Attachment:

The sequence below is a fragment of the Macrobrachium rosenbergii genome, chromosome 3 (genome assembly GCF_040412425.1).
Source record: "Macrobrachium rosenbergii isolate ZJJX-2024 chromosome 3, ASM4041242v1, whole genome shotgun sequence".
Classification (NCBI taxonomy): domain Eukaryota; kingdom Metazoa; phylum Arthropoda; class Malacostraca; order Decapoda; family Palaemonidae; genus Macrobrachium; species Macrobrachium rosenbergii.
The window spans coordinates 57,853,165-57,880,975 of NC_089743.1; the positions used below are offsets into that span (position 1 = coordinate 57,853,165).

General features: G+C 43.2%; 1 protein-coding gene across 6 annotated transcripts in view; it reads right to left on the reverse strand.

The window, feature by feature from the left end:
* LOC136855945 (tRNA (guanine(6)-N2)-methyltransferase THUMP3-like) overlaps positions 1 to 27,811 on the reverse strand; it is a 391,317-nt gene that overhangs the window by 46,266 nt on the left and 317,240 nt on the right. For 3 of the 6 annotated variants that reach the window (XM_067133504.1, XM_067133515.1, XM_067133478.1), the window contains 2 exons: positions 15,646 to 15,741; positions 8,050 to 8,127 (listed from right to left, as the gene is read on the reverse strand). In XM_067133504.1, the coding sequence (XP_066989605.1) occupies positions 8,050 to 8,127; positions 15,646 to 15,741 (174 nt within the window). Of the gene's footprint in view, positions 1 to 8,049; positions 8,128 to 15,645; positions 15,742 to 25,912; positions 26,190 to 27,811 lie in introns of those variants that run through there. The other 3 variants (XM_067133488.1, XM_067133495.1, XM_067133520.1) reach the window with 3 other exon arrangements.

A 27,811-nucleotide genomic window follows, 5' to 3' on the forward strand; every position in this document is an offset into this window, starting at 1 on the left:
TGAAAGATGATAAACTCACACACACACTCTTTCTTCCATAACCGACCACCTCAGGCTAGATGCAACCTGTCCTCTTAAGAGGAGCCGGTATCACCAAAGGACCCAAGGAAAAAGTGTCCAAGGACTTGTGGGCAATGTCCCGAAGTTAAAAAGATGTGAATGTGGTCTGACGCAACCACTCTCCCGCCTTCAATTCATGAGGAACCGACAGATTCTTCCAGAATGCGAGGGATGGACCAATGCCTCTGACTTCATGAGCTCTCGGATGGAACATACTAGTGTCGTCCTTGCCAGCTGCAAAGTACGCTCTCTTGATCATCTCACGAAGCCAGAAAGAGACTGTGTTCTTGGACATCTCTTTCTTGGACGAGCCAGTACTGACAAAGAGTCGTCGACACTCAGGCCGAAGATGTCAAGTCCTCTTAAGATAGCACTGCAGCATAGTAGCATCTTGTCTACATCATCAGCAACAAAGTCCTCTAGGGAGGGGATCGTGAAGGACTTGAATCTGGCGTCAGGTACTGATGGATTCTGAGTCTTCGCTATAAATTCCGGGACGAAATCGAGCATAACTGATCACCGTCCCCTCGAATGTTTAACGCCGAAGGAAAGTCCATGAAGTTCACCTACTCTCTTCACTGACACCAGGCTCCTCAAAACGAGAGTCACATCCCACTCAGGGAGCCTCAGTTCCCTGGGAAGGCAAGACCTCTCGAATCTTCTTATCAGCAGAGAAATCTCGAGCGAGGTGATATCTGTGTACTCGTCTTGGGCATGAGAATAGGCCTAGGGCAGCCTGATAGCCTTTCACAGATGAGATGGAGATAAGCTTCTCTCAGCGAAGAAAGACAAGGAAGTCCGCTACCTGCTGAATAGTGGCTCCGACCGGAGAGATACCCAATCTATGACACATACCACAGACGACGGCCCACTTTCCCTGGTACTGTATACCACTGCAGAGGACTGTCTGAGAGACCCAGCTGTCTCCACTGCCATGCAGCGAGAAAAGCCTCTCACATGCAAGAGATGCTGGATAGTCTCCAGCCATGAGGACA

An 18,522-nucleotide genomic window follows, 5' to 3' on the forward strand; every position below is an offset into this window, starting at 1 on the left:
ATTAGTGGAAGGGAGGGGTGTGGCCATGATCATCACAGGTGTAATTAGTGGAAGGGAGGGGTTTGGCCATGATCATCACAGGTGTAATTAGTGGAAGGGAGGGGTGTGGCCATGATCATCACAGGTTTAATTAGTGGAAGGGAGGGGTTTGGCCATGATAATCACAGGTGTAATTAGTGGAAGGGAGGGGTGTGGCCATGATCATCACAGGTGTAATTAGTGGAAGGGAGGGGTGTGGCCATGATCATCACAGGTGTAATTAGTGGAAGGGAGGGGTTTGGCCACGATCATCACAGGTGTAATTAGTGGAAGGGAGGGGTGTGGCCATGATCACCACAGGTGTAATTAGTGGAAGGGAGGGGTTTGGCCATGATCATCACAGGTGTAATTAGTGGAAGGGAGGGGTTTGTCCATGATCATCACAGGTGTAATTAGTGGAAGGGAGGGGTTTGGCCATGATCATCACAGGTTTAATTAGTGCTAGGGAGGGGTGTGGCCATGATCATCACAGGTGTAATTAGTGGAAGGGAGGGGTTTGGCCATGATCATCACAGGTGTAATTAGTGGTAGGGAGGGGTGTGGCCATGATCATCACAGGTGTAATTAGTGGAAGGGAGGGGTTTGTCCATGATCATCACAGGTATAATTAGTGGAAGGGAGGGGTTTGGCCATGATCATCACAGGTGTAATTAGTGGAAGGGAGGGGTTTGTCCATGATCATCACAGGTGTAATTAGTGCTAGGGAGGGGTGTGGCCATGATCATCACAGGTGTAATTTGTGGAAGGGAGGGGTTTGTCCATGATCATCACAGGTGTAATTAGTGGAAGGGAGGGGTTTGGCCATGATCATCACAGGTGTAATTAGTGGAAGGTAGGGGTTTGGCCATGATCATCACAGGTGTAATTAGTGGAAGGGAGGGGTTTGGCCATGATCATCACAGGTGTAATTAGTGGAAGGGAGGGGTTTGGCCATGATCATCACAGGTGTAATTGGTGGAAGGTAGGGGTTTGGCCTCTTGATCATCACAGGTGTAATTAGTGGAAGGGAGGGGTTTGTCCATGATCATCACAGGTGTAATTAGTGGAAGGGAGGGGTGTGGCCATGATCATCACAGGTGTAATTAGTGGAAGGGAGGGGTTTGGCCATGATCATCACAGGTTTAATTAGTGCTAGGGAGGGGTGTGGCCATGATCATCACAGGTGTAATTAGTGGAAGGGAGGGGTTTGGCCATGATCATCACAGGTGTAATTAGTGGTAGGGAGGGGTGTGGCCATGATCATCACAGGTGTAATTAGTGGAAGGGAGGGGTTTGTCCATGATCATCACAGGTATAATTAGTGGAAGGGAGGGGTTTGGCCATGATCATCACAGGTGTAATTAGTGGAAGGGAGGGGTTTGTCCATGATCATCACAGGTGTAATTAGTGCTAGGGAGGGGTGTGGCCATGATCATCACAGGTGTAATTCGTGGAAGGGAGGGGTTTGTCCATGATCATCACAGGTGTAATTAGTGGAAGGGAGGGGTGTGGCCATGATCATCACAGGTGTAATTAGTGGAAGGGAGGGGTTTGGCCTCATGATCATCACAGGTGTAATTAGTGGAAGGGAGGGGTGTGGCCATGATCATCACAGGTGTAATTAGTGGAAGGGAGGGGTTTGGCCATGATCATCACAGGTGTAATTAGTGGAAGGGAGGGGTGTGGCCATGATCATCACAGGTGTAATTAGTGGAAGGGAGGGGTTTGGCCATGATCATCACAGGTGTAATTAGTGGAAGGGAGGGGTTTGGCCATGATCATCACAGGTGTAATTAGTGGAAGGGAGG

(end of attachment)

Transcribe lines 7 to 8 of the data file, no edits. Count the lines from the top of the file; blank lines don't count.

* LOC136855945 (tRNA (guanine(6)-N2)-methyltransferase THUMP3-like) overlaps positions 1 to 27,811 on the reverse strand; it is a 391,317-nt gene that overhangs the window by 46,266 nt on the left and 317,240 nt on the right. For 3 of the 6 annotated variants that reach the window (XM_067133504.1, XM_067133515.1, XM_067133478.1), the window contains 2 exons: positions 15,646 to 15,741; positions 8,050 to 8,127 (listed from right to left, as the gene is read on the reverse strand). In XM_067133504.1, the coding sequence (XP_066989605.1) occupies positions 8,050 to 8,127; positions 15,646 to 15,741 (174 nt within the window). Of the gene's footprint in view, positions 1 to 8,049; positions 8,128 to 15,645; positions 15,742 to 25,912; positions 26,190 to 27,811 lie in introns of those variants that run through there. The other 3 variants (XM_067133488.1, XM_067133495.1, XM_067133520.1) reach the window with 3 other exon arrangements.

A 27,811-nucleotide genomic window follows, 5' to 3' on the forward strand; every position in this document is an offset into this window, starting at 1 on the left: